FAQs about preparing Q: Can PNCB recommend the best text book? A: PNCB can’t endorse specific texts or review courses, but we recommend using one peds nursing textbook you’re familiar with. Know someone who has tested? Ask them what texts or other resources they felt was most helpful. Q: Do I need to take a review course? A: Review courses are not required to sit for the exam. Q: I have test anxiety. How can I better manage that? A: PNCB offers an online test-taking strategies module that may help. This learning activity at www.pncb.org also discusses how to create a study plan. The tips included can be applied to any exam (e.g., NCLEX).www.pncb.org
CPN exam scoring Pass or fail notification is provided before leaving the testing center. Official result are mailed 2-3 weeks after you test. You have 3 hours to answer 175 multiple-choice questions: 150 are scored 25 are non-scored to pilot test newly written questions You will not be able to tell the difference between scored and non-scored questions The 5-year average for the CPN pass rate is 84%.
Comparing NCLEX Q: Is the CPN exam like the NCLEX? A: While there are similarities (e.g., testing on a computer in a secure, proctored environment), there are also differences. The CPN exam only asks multiple choice questions, while NCLEX contains alternate item formats (fill in the blanks, hot spot items, etc.). With the CPN exam, you can also return to questions and change an answer before final submission. PNCB does not use adaptive testing, which can vary the number of questions a testers sees, and ends when competence is determined. The CPN exam does not end until 3 hours are up, or unless the tester submits answers before that time limit.
How is certification maintained? CPN renewal, or recertification, is an annual process. Each year, CPNs document 15 completed contact hours of continuing education (CE) or accepted equivalents. CPEN recertification is every 4 years. CPENs document 100 completed contact hours of CE or accepted equivalents, or they can re-take the initial exam. Q: Is it expensive to keep up with the education? A: It depends. Conference CE usually costs more than online CE. Some online CE is free or very low cost. Some employers offer CE for free or reduced costs. All certification boards charge a fee for recertification.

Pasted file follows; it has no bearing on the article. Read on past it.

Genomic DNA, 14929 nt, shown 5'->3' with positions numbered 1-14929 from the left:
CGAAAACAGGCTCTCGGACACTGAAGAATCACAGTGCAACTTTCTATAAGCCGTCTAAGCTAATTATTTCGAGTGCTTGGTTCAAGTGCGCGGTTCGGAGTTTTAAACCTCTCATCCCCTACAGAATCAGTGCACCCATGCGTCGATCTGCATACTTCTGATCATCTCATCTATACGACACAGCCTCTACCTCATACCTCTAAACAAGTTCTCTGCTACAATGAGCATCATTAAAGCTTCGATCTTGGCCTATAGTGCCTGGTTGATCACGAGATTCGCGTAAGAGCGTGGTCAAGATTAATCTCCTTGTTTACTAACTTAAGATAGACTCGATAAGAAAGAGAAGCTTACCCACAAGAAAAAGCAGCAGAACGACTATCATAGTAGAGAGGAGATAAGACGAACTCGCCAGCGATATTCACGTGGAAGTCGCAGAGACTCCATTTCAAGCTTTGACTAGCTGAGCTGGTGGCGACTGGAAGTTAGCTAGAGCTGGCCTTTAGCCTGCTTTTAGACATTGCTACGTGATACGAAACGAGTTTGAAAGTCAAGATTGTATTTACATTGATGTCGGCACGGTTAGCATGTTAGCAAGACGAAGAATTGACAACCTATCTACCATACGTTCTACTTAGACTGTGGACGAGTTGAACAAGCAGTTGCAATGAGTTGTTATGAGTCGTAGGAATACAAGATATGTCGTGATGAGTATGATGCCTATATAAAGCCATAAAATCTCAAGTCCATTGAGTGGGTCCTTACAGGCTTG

Subspecialty Certifications Certifications beyond general peds are available from other certification boards too: Pediatric Emergency Nursing Jointly offered by the PNCB and the Board of Certification for Emergency Nurses Pediatric Critical Care American Association of Critical Care Nurses Certification Corporation Pediatric Oncology Oncology Nursing Certification Corporation Pediatric Hospice and Palliative Care National Board for Certification of Hospice and Palliative Nurses School Nursing National Board for Certification of School Nurses
Future Career Pathways There’s always room to grow in nursing! Manager or other leadership positions Clinical educator roles Earning a Master’s or Doctorate for Teaching Research Advanced practice (e.g., Nurse Practitioner or Clinical Nurse Specialist) Read “A Day in the Life” interviews with pediatric nursing professionals in a variety of roles.“A Day in the Life” interviews
Resources from PNCB Even before you’re certified, you can grow professionally with PNCB! Free CE National Calendar of Continuing Education Opportunities Glossary of Nursing Acronyms A list of respected pediatric nursing textbooks
More Resources The Institute of Pediatric Nursing (IPN) is a non- profit organization of pediatric nursing organizations and children's hospitals created in 2009 to address issues that impact quality care for children and their families. Visit www.ipedsnursing.org to learn more about this unified voice for pediatric nursing.www.ipedsnursing.org In-depth video about what pediatric nurses do and where they practice: http://youtu.be/uCO3RVauyUU Video of the history of pediatric nursing: http://youtu.be/FsoEqRZ-fA0
Good luck! We wish you much success in your future nursing career! www.pncb.org